Rear Adm. Lorin Selby asserts that the U.S. Navy is positioned at a unique moment in history, a crucial turning point where technology is moving at a “breakneck pace” and many sectors, including the military, have arrived at a decisive fulcrum between the analog and the digital.
“This is a win or lose decade. If we don’t turn the tide, capture some of these technologies for our advantage, find ways to utilize them for influence…we are going to have trouble this century,” the chief of naval research told a GovCon audience during his closing keynote at the 2022 Potomac Officers Club’s Annual Navy Summit in Virginia.
Selby highlighted the efforts of the Naval Research Establishment, which includes the U.S. Naval Research Laboratory, NAVSEA, NAVAIR, the Office of Naval Research, academic entities and several others, as leading the charge in developing new strategies and approaches that can assist in keeping adversaries “off balance,” which Selby said is the consistent goal.
Some of these adversaries, the naval research chief said, are terrorists and bad actors in China, Russia, Iran and North Korea. But he was also sure to mention that he foresees challenges such as droughts, climate crises and food shortages as significant threats with which the Department of Defense and government agencies more broadly will be faced with over the coming years.
According to Selby, these impediments could lead to mass migrations as well as “additional outbursts or conflicts.”
During his speech, the rear admiral wondered whether the current arsenal of battleships and Navy fleet enforcements are sufficient to address the problems incurred by new technological advancements or developments such as the creation of manmade islands or “immobile aircraft carriers” in the middle of the South China Sea.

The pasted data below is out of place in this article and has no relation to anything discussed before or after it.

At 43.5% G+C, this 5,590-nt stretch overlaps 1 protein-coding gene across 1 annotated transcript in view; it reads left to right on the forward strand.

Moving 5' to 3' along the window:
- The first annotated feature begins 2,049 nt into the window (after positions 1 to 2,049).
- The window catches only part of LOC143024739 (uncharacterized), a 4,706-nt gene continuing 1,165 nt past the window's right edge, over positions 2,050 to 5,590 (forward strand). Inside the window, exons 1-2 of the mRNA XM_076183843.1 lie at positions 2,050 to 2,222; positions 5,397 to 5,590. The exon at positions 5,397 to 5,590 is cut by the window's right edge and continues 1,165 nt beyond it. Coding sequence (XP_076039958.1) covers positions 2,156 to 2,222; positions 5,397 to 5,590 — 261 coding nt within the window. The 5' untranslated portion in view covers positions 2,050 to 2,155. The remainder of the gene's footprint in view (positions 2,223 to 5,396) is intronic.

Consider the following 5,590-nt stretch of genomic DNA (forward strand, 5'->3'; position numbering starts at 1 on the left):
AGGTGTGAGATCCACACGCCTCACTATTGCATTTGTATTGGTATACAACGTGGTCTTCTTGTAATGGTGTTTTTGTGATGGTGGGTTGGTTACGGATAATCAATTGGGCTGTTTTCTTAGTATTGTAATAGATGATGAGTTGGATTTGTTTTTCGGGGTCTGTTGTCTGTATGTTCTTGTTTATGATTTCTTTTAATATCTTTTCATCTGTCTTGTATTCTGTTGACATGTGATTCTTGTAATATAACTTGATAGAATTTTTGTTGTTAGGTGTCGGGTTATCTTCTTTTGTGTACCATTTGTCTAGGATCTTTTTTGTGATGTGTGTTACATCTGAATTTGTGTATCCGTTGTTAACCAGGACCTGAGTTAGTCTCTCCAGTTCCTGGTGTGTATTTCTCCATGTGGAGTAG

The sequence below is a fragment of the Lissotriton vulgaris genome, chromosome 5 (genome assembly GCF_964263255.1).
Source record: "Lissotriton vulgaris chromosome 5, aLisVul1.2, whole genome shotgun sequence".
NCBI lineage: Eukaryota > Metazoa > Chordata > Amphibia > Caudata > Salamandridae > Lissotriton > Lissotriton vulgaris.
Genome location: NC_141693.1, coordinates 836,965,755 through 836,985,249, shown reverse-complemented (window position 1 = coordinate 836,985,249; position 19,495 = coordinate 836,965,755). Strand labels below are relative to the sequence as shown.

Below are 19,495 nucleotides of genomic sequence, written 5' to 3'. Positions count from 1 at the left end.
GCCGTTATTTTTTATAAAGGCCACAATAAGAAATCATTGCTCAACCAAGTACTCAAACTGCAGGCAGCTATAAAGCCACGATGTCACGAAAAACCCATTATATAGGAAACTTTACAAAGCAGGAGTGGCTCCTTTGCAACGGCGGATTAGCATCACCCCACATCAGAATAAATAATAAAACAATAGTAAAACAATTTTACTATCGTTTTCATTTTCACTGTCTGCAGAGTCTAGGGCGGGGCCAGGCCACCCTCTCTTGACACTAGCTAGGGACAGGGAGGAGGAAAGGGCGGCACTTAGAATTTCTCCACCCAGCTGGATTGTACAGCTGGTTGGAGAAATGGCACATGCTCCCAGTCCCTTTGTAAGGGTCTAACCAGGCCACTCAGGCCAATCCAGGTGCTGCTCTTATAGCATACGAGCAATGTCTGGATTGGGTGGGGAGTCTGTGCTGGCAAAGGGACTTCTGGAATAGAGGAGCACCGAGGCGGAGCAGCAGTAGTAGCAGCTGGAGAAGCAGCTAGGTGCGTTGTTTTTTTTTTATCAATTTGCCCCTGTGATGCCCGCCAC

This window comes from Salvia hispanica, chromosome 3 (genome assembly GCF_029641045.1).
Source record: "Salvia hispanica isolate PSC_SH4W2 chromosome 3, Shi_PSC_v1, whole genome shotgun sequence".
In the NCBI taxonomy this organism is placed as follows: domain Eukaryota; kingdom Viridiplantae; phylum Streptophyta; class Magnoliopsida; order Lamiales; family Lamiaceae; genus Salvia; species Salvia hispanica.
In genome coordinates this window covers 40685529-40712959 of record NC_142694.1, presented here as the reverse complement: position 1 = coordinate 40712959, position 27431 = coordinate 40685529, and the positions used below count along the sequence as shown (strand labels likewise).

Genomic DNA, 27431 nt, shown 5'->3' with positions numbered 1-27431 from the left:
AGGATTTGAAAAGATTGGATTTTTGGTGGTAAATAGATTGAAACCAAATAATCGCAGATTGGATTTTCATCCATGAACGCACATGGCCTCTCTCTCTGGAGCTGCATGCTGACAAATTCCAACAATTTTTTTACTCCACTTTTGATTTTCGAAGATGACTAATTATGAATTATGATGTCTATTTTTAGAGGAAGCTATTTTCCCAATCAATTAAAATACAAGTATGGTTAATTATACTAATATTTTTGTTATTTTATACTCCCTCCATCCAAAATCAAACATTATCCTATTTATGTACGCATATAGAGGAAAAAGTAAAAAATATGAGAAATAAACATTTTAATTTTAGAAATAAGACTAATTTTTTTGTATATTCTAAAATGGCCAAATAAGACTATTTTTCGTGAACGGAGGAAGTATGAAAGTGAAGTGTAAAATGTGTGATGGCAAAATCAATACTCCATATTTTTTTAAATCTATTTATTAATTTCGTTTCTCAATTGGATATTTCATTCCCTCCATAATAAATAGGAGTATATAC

“I’m not here to suggest this is not a credible force,” Selby said of the Navy’s armada. “It is a credible force. I’m just wondering if it is enough and I contend that it’s not; I contend that we need a backup plan or a hedge strategy.”
A key element of the backup strategy invoked by Selby is the SCOUT Experimentation effort, which is a program dedicated to solving warfighters’ conundrums and meeting combat needs with evolving technologies, especially artificial intelligence, unmanned and automated strategies.
Selby emphasized that the technological solutions being tested by SCOUT were not solely of the unmanned variety, however, but also focused on “changing the mindset from a very large platform-centric capability, like a ship, submarine, aircraft carrier and thinking more about distributable technologies that are smaller” — or, what has been dubbed, “the small, the agile and the many.”
He described SCOUT’s approach as highly collaborative, an exchange of ideas between scientists, engineers and academics alongside combat people. He welcomed the input of the many government contracting industry members in the room to seek an active role in the research endeavor.
“The other thing about innovation is, it’s not just about inventing new stuff. It’s also about combining ideas,” Selby commented.
If you are intrigued by the technological future of not just the Navy but also other service branches, such as the U.S. Army, be sure to attend GovCon Wire’s 2nd Annual Army IT and Digital Transformation Forum, taking place digitally on June 15.
Raj Iyer, chief information officer of the Army, will deliver the keynote address. Click here to register for the event.